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RIO 2016 hopes to tame Zika

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One day after World Health Organisation (WHO) declared an international emergency over the Zika virus, Rio 2016 organising committee believed the problem will clear up in time for the Games and suggested athletes and tourists to close window….reports Asian Lite News

 A worker fumigates a street to prevent the spread of the disease-carrying Aedes mosquitoes at a slum area in Paranaque City, the Philippines, Feb. 2, 2016. The Philippine Department of Health (DOH) said that the Philippines remains free of the Zika virus but they are on a heightened surveillance on the virus, adding that there are available laboratory tests to confirm the dreaded disease.
A worker fumigates a street to prevent the spread of the disease-carrying Aedes mosquitoes at a slum area in Paranaque City, the Philippines, Feb. 2, 2016. The Philippine Department of Health (DOH) said that the Philippines remains free of the Zika virus but they are on a heightened surveillance on the virus, adding that there are available laboratory tests to confirm the dreaded disease.

The mosquito-transmitted Zika virus outbreak in some countries of the Americas, notably Brazil, has been linked to cases of microcephaly, which causes underdeveloped brains in babies.

The casual relation between the Zika infection during pregnancy and microcephaly is strongly suspected. Over 1.5 million Brazilians are estimated to have been infected by the virus over the past few months, Xinhua reported.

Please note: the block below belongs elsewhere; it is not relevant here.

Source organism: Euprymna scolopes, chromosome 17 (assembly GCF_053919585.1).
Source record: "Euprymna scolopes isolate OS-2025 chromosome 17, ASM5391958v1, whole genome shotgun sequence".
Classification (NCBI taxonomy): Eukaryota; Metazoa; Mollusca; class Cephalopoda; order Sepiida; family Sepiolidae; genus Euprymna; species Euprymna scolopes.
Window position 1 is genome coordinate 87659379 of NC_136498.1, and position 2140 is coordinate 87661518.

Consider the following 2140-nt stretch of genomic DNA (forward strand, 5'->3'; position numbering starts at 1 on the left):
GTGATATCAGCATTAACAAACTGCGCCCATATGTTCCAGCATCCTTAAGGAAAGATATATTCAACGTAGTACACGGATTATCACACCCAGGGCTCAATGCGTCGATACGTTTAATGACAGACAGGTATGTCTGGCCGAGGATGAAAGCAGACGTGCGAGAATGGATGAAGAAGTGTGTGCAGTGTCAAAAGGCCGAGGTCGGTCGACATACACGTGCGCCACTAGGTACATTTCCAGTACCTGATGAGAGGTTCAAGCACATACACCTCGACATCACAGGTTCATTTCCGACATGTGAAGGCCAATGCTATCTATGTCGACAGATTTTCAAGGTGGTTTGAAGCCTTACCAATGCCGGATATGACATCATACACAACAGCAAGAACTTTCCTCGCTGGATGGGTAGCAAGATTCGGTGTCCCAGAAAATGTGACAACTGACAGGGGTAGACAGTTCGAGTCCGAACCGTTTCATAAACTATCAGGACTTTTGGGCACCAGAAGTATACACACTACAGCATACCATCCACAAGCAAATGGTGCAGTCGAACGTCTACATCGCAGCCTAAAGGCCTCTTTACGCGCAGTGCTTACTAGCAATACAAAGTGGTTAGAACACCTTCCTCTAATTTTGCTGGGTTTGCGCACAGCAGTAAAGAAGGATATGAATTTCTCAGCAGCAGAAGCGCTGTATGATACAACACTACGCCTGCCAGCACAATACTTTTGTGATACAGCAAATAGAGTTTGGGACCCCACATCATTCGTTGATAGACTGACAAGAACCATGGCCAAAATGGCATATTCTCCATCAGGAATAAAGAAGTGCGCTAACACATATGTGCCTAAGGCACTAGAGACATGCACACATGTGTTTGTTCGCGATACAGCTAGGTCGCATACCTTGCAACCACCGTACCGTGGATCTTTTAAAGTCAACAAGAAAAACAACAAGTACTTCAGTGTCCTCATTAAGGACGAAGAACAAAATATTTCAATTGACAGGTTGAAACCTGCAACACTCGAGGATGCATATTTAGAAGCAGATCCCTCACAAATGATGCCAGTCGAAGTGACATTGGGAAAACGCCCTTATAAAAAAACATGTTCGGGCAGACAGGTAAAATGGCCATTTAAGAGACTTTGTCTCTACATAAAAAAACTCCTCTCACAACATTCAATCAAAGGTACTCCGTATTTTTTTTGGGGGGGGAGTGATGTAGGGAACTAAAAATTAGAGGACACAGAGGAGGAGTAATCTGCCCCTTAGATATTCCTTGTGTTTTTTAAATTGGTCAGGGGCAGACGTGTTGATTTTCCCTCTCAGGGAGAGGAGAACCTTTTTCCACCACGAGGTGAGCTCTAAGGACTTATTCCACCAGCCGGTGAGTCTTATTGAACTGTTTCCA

At a press conference held on Tuesday, Rio Olympic organisers are wary of Zika virus but also confident it will decline with the arrival of winter time during the Games.

The dry and cool weather in south hemisphere Rio at that time will help to decrease the mosquitos.

“In August, the number of mosquitos falls dramatically and the number of Zika cases will mirror this fall,” said Joao Grangeiro, director of medical services for the Rio 2016 organising committee.

Grangeiro said Rio 2016 has been updating the Zika situation in Brazil everyday with International Olympic Committee, and he recommended athletes and tourists keep their window closed, wear proper clothes and use repellent during the stay in Rio.

Brazil has warned pregnant women to stay away from the Summer Olympics, however Rio 2016 communications director Mario Andrada said he did not expect people to cancel trips to Rio for the Games as a result of the Zika virus outbreak.

He added that the organising committee would follow travel guidelines issued by the World Health Organisation.

As the first Olympics held in South America, Rio Olympics will be held between August 5-21.